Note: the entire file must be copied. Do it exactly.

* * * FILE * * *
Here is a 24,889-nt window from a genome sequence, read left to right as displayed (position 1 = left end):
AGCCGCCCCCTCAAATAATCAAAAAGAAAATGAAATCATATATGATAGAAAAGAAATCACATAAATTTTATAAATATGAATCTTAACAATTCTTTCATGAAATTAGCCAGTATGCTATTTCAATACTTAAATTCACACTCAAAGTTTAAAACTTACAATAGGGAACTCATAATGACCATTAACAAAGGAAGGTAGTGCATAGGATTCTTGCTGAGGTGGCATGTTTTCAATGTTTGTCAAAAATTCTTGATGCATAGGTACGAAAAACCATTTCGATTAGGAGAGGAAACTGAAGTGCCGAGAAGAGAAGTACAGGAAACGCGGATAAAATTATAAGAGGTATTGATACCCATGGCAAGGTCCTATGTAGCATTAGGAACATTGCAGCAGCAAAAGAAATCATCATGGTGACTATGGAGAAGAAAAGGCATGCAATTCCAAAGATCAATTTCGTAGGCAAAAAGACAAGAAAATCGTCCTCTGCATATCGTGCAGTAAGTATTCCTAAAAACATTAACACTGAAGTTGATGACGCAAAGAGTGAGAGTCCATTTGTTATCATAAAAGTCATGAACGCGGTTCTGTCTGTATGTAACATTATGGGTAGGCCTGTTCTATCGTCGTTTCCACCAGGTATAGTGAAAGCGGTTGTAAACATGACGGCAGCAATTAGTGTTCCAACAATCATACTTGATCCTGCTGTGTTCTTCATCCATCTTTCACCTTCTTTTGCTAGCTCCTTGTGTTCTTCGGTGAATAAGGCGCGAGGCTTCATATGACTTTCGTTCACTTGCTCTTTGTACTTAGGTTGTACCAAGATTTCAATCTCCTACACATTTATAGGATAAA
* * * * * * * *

Here is a 24,889-nt window from a genome sequence, read left to right as displayed (position 1 = left end):
AGCCGCCCCCTCAAATAATCAAAAAGAAAATGAAATCATATATGATAGAAAAGAAATCACATAAATTTTATAAATATGAATCTTAACAATTCTTTCATGAAATTAGCCAGTATGCTATTTCAATACTTAAATTCACACTCAAAGTTTAAAACTTACAATAGGGAACTCATAATGACCATTAACAAAGGAAGGTAGTGCATAGGATTCTTGCTGAGGTGGCATGTTTTCAATGTTTGTCAAAAATTCTTGATGCATAGGTACGAAAAACCATTTCGATTAGGAGAGGAAACTGAAGTGCCGAGAAGAGAAGTACAGGAAACGCGGATAAAATTATAAGAGGTATTGATACCCATGGCAAGGTCCTATGTAGCATTAGGAACATTGCAGCAGCAAAAGAAATCATCATGGTGACTATGGAGAAGAAAAGGCATGCAATTCCAAAGATCAATTTCGTAGGCAAAAAGACAAGAAAATCGTCCTCTGCATATCGTGCAGTAAGTATTCCTAAAAACATTAACACTGAAGTTGATGACGCAAAGAGTGAGAGTCCATTTGTTATCATAAAAGTCATGAACGCGGTTCTGTCTGTATGTAACATTATGGGTAGGCCTGTTCTATCGTCGTTTCCACCAGGTATAGTGAAAGCGGTTGTAAACATGACGGCAGCAATTAGTGTTCCAACAATCATACTTGATCCTGCTGTGTTCTTCATCCATCTTTCACCTTCTTTTGCTAGCTCCTTGTGTTCTTCGGTGAATAAGGCGCGAGGCTTCATATGACTTTCGTTCACTTGCTCTTTGTACTTAGGTTGTACCAAGATTTCAATCTCCTACACATTTATAGGATAAA